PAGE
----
Vermont House advances pension forfeiture

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MONTPELIER (AP) - The Vermont House has advanced a proposal to block public employees convicted of certain crimes from collecting their full pensions.

The bill would allow a court to order the forfeiture of state or municipal employee or teacher pensions if a former employee is convicted of fraud or embezzlement.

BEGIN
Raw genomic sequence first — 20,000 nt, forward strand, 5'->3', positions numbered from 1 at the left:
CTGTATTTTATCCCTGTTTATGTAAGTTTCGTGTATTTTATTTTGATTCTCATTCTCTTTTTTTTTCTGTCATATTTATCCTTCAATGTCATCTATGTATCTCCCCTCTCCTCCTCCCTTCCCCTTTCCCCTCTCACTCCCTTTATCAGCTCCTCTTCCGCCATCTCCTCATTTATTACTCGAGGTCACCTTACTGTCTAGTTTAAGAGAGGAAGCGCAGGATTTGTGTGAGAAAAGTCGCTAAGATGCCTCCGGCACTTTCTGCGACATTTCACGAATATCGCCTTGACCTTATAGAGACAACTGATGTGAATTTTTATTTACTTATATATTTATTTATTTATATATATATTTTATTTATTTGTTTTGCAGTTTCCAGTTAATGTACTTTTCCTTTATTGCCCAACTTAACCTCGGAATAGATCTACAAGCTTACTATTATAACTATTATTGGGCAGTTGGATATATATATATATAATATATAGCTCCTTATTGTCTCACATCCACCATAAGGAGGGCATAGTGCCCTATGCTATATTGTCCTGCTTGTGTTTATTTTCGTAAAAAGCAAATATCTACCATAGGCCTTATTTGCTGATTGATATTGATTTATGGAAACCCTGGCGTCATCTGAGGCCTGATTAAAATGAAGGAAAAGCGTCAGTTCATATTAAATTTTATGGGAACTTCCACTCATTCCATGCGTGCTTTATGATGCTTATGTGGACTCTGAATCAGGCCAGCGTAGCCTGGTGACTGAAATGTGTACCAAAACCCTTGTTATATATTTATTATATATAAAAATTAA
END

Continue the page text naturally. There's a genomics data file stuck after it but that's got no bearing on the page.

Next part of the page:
Gov. Peter Shumlin made the proposal following revelations last year that a long-time Vermont State Police employee, Sgt. James Deeghan, had been padding his overtime reports.

Deeghan recently pleaded guilty and faces up to two years in prison and the repayment of more than $200,000 from his pension over six years.

Pensions typically are based on a person's last three years of income. The legislation would guard against pensions being paid out when that income was improperly inflated.


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